The Student’s t test (non-homogeneity, two-sided) was used for comparisons between two groups. The Chi squared test was used for a 2 × 2 contingency table. Correlations between two groups were detected by Pearson’s test. Receiver operating characteristic (ROC) curves were constructed to demonstrate the predictive accuracy of parameters as a single predictor. The corresponding area under the curve (AUC) was calculated and cut-off values were established as prediction models for the prediction of clinical pregnancy rates (CPR). Better cut-off values for predicting CPR were calculated with sensitivity, specificity, the positive predictive value (PPV), and negative predictive value (NPV). Significance was defined as P < 0.05. The appropriateness of these statistical tests was confirmed by a statistician.

Results

Table 1 shows the demographic features and clinical parameters of the two groups. No significant differences were observed in age, BMI, E2, or P4 between group NP and group P. Copper concentrations (mean ± standard deviation) were significantly higher in group NP (193.2 ± 31.4 μg/dL) than in group P (178.1 ± 34.4 μg/dL), while zinc concentrations were significantly lower in group NP (75.5 ± 14.1 μg/dL) than in group P (90.7 ± 38.8 μg/dL). When we calculated the copper/zinc ratio (Cu/Zn), it was significantly higher in group NP (2.66 ± 0.71) than in group P (2.23 ± 0.83). All patients had normal ceruloplasmin levels, denying Wilson’s disease. None of the patients used copper-containing contraceptives.
Table 1

Demographic features and clinical parameters between two groups

 

NP (n = 173)

P (n = 96)

P value

Age (years)

34.8 ± 3.8

34.1 ± 4.0

NS

BMI (kg/m2)

21.0 ± 2.6

21.2 ± 3.5

NS

Cu (μg/dL)

193.2 ± 31.4

178.1 ± 34.4

0.0004

Zn (μg/dL)

75.5 ± 14.1

90.7 ± 38.8

0.0003

Cu/Zn ratio

2.66 ± 0.71

2.23 ± 0.83

0.00003

E2 (pg/mL)

271 ± 167

302 ± 168

NS

P4 (ng/mL)

13.1 ± 4.9

13.2 ± 4.7

NS

hCG (IU/L)

0.3 ± 1.1

555 ± 488

<0.00001

Ceruloplasmin (mg/dL)

39.6 ± 6.0

NT

Patients who were at the first freeze and thaw embryo transfer attempt with good blastocysts (3BB or more with Gardner’s classification) and who were <40 years old were included. Values indicate the mean ± standard deviation. The Student’s t test (non-homogeneity, two-sided) was used for comparisons between two groups

NP not pregnant, P pregnant without miscarriage at 10 weeks of gestation, NS not significant, NT not tested

According to the AUC on the ROC curve for the prediction of CPR, the Cu/Zn ratio (AUC 0.64, 95% CI 0.54–0.71) was a better predictor than copper or zinc (Table 2). When we set the cut-off as 1.59/1.60 for the Cu/Zn ratio, sensitivity, specificity, PPV, and NPV were 0.98, 0.29, 0.71, and 0.88, respectively (Table 3).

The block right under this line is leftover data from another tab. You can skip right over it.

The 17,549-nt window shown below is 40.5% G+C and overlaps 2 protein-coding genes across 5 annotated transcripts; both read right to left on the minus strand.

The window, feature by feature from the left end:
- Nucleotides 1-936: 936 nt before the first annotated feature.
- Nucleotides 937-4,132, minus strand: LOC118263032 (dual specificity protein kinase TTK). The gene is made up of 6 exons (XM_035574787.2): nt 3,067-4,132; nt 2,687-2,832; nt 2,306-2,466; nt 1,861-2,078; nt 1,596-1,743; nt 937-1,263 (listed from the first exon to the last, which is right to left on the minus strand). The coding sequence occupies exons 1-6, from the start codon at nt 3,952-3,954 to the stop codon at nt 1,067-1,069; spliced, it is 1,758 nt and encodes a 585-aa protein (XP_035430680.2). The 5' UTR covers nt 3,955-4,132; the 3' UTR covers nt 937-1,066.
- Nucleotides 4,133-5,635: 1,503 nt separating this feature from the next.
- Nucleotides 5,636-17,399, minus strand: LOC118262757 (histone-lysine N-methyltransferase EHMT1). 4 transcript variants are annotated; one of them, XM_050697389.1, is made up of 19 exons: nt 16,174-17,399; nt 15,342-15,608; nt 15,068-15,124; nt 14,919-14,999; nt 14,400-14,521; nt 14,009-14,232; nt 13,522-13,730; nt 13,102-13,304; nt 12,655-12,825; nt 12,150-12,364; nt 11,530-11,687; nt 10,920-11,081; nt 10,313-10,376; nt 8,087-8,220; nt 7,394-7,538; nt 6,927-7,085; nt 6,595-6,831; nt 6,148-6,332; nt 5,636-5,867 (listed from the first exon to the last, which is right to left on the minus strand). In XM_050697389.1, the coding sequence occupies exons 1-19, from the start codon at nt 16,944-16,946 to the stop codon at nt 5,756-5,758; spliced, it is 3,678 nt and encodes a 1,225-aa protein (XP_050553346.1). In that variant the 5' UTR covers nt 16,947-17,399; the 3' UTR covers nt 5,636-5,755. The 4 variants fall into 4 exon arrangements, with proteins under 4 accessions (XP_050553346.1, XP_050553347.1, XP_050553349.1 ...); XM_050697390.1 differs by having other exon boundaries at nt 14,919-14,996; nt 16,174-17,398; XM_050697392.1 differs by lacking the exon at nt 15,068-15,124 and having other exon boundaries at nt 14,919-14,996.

Table 2

AUC of prediction models for the prediction of clinical pregnancy rates

Parameter

AUC

95% CI

Copper

0.60

0.52–0.67

Zinc

0.59

0.51–0.66

Cu/Zn ratio

0.64

0.54–0.71

AUC area under the curve, CI confidence interval

Table 3

Cut-off values for the prediction of clinical pregnancy rates

Parameter

Cut-off

Sensitivity

Specificity

PPV

NPV

Copper

159/160

0.88

0.26

0.68

0.57

Zinc

89/90

0.88

0.34

0.71

0.62

Cu/Zn ratio

1.59/1.60

0.98

0.29

0.71

0.88

PPV positive predictive value, NPV negative predictive value

Serum copper concentrations were not associated with age, BMI, zinc, E2, P4, or hCG (data not shown), which were thought to be potential confounders.

Discussion

Our results suggest, for the first time, that high serum copper (low zinc) concentrations are related to implantation failure.

Copper-containing contraceptive devices are considered to deposit copper ions in the endometrium, resulting in implantation failure [13]. Copper has been shown to accumulate in the liver, brain, and eyes of patients with Wilson’s disease, a rare autosomal recessive disorder (1/50,000–1/100,000), causing neurological, psychiatric, and liver diseases [4]. Since these patients sometimes exhibit subfertility and/or early pregnancy loss [57], copper ions are also considered to accumulate in the uterine endometrium. In order to achieve live births, patients with Wilson’s disease have been treated with D-penicillamine, which binds to copper, resulting in its excretion in urine [511]. A recent study reported that Wilson’s disease patients treated with zinc delivered babies successfully [12] because zinc interfered with the absorption of copper from the gastrointestinal tract. These findings suggest that the deposition of copper ions in the uterine endometrium causes infertility and/or early pregnancy loss. According to recent food intake reports in Japan [1315], actual copper intake (0.97 mg/day) was higher than that needed (0.90 mg/day), whereas actual zinc intake (6.5 mg/day) was lower (10.0 mg/day) among Japanese women aged 30–49 years. Our results support the hypothesis that pregnancy rates (implantation failure) may be reduced among Japanese women without Wilson’s disease or even women who have not used copper-containing contraceptive devices because of high serum copper (low zinc) concentrations.